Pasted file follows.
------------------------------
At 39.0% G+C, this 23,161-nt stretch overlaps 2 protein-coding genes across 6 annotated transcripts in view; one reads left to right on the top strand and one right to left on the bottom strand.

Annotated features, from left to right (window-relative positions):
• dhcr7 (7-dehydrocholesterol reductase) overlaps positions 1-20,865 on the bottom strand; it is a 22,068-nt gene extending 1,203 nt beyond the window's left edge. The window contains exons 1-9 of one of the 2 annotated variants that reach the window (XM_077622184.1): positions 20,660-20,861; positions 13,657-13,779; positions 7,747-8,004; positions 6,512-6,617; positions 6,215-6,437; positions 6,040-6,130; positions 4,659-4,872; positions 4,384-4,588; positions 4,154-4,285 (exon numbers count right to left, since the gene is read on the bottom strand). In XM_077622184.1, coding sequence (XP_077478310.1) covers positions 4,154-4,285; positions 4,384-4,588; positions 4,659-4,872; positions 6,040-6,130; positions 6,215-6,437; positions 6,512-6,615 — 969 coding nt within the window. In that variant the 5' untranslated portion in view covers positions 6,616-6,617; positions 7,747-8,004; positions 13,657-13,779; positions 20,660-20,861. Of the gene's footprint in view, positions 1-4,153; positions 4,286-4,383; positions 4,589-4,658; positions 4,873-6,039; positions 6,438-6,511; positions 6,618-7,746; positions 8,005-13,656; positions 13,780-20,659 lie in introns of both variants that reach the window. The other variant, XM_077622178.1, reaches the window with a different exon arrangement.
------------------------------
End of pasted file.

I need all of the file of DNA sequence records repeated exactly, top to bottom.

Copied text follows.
At 39.0% G+C, this 23,161-nt stretch overlaps 2 protein-coding genes across 6 annotated transcripts in view; one reads left to right on the top strand and one right to left on the bottom strand.

Annotated features, from left to right (window-relative positions):
• dhcr7 (7-dehydrocholesterol reductase) overlaps positions 1-20,865 on the bottom strand; it is a 22,068-nt gene extending 1,203 nt beyond the window's left edge. The window contains exons 1-9 of one of the 2 annotated variants that reach the window (XM_077622184.1): positions 20,660-20,861; positions 13,657-13,779; positions 7,747-8,004; positions 6,512-6,617; positions 6,215-6,437; positions 6,040-6,130; positions 4,659-4,872; positions 4,384-4,588; positions 4,154-4,285 (exon numbers count right to left, since the gene is read on the bottom strand). In XM_077622184.1, coding sequence (XP_077478310.1) covers positions 4,154-4,285; positions 4,384-4,588; positions 4,659-4,872; positions 6,040-6,130; positions 6,215-6,437; positions 6,512-6,615 — 969 coding nt within the window. In that variant the 5' untranslated portion in view covers positions 6,616-6,617; positions 7,747-8,004; positions 13,657-13,779; positions 20,660-20,861. Of the gene's footprint in view, positions 1-4,153; positions 4,286-4,383; positions 4,589-4,658; positions 4,873-6,039; positions 6,438-6,511; positions 6,618-7,746; positions 8,005-13,656; positions 13,780-20,659 lie in introns of both variants that reach the window. The other variant, XM_077622178.1, reaches the window with a different exon arrangement.